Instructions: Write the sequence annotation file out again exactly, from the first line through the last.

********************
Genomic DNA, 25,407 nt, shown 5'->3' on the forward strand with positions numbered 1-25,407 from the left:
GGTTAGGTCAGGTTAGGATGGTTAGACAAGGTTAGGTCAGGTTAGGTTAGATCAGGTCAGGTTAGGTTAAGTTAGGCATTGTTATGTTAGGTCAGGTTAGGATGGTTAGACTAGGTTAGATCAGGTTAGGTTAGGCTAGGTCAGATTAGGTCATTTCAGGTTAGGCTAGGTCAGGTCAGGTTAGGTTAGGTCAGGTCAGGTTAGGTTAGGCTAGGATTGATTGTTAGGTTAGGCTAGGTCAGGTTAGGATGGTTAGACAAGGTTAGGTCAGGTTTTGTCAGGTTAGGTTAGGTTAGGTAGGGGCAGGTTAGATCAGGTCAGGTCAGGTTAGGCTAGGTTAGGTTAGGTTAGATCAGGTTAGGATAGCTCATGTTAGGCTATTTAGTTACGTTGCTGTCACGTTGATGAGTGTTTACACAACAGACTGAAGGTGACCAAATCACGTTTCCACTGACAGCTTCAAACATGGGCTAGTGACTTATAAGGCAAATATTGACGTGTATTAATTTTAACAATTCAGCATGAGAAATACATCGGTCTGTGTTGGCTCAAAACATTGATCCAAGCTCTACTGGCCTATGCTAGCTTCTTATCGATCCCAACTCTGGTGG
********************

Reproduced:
Genomic DNA, 25,407 nt, shown 5'->3' on the forward strand with positions numbered 1-25,407 from the left:
GGTTAGGTCAGGTTAGGATGGTTAGACAAGGTTAGGTCAGGTTAGGTTAGATCAGGTCAGGTTAGGTTAAGTTAGGCATTGTTATGTTAGGTCAGGTTAGGATGGTTAGACTAGGTTAGATCAGGTTAGGTTAGGCTAGGTCAGATTAGGTCATTTCAGGTTAGGCTAGGTCAGGTCAGGTTAGGTTAGGTCAGGTCAGGTTAGGTTAGGCTAGGATTGATTGTTAGGTTAGGCTAGGTCAGGTTAGGATGGTTAGACAAGGTTAGGTCAGGTTTTGTCAGGTTAGGTTAGGTTAGGTAGGGGCAGGTTAGATCAGGTCAGGTCAGGTTAGGCTAGGTTAGGTTAGGTTAGATCAGGTTAGGATAGCTCATGTTAGGCTATTTAGTTACGTTGCTGTCACGTTGATGAGTGTTTACACAACAGACTGAAGGTGACCAAATCACGTTTCCACTGACAGCTTCAAACATGGGCTAGTGACTTATAAGGCAAATATTGACGTGTATTAATTTTAACAATTCAGCATGAGAAATACATCGGTCTGTGTTGGCTCAAAACATTGATCCAAGCTCTACTGGCCTATGCTAGCTTCTTATCGATCCCAACTCTGGTGG